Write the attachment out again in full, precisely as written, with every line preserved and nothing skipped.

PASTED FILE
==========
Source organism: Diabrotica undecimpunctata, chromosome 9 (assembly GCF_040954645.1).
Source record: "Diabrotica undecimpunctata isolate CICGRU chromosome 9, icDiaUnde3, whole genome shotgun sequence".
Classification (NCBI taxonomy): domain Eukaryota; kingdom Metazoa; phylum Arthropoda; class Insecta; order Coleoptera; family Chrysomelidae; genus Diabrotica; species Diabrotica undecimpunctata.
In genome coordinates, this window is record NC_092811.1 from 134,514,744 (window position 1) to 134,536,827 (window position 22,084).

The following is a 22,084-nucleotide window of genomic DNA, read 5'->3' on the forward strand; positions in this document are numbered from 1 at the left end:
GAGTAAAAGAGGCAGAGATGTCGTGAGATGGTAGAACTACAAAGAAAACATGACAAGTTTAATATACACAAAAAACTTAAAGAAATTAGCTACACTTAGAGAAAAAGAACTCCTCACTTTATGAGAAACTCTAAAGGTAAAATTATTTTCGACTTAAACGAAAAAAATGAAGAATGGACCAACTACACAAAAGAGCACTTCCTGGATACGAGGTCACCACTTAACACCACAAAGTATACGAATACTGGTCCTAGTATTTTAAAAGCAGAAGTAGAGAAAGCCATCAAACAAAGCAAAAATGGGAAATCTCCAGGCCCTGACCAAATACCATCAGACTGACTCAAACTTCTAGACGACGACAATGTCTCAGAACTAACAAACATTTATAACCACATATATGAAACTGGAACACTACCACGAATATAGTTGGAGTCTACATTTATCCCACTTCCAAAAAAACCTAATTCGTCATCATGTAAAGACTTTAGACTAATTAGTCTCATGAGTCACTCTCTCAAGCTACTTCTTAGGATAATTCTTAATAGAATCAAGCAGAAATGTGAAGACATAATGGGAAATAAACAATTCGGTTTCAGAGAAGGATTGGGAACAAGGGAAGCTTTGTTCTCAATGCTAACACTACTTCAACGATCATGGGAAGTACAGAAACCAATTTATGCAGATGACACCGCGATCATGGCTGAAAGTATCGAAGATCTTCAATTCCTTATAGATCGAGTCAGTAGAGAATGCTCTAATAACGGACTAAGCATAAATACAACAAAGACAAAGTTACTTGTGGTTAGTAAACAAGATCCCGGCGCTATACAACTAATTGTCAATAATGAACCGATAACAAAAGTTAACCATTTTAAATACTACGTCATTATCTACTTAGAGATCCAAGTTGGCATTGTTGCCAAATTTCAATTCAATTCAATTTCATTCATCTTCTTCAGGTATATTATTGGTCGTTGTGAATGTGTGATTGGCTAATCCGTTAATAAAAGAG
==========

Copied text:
Source organism: Diabrotica undecimpunctata, chromosome 9 (assembly GCF_040954645.1).
Source record: "Diabrotica undecimpunctata isolate CICGRU chromosome 9, icDiaUnde3, whole genome shotgun sequence".
Classification (NCBI taxonomy): domain Eukaryota; kingdom Metazoa; phylum Arthropoda; class Insecta; order Coleoptera; family Chrysomelidae; genus Diabrotica; species Diabrotica undecimpunctata.
In genome coordinates, this window is record NC_092811.1 from 134,514,744 (window position 1) to 134,536,827 (window position 22,084).

The following is a 22,084-nucleotide window of genomic DNA, read 5'->3' on the forward strand; positions in this document are numbered from 1 at the left end:
GAGTAAAAGAGGCAGAGATGTCGTGAGATGGTAGAACTACAAAGAAAACATGACAAGTTTAATATACACAAAAAACTTAAAGAAATTAGCTACACTTAGAGAAAAAGAACTCCTCACTTTATGAGAAACTCTAAAGGTAAAATTATTTTCGACTTAAACGAAAAAAATGAAGAATGGACCAACTACACAAAAGAGCACTTCCTGGATACGAGGTCACCACTTAACACCACAAAGTATACGAATACTGGTCCTAGTATTTTAAAAGCAGAAGTAGAGAAAGCCATCAAACAAAGCAAAAATGGGAAATCTCCAGGCCCTGACCAAATACCATCAGACTGACTCAAACTTCTAGACGACGACAATGTCTCAGAACTAACAAACATTTATAACCACATATATGAAACTGGAACACTACCACGAATATAGTTGGAGTCTACATTTATCCCACTTCCAAAAAAACCTAATTCGTCATCATGTAAAGACTTTAGACTAATTAGTCTCATGAGTCACTCTCTCAAGCTACTTCTTAGGATAATTCTTAATAGAATCAAGCAGAAATGTGAAGACATAATGGGAAATAAACAATTCGGTTTCAGAGAAGGATTGGGAACAAGGGAAGCTTTGTTCTCAATGCTAACACTACTTCAACGATCATGGGAAGTACAGAAACCAATTTATGCAGATGACACCGCGATCATGGCTGAAAGTATCGAAGATCTTCAATTCCTTATAGATCGAGTCAGTAGAGAATGCTCTAATAACGGACTAAGCATAAATACAACAAAGACAAAGTTACTTGTGGTTAGTAAACAAGATCCCGGCGCTATACAACTAATTGTCAATAATGAACCGATAACAAAAGTTAACCATTTTAAATACTACGTCATTATCTACTTAGAGATCCAAGTTGGCATTGTTGCCAAATTTCAATTCAATTCAATTTCATTCATCTTCTTCAGGTATATTATTGGTCGTTGTGAATGTGTGATTGGCTAATCCGTTAATAAAAGAG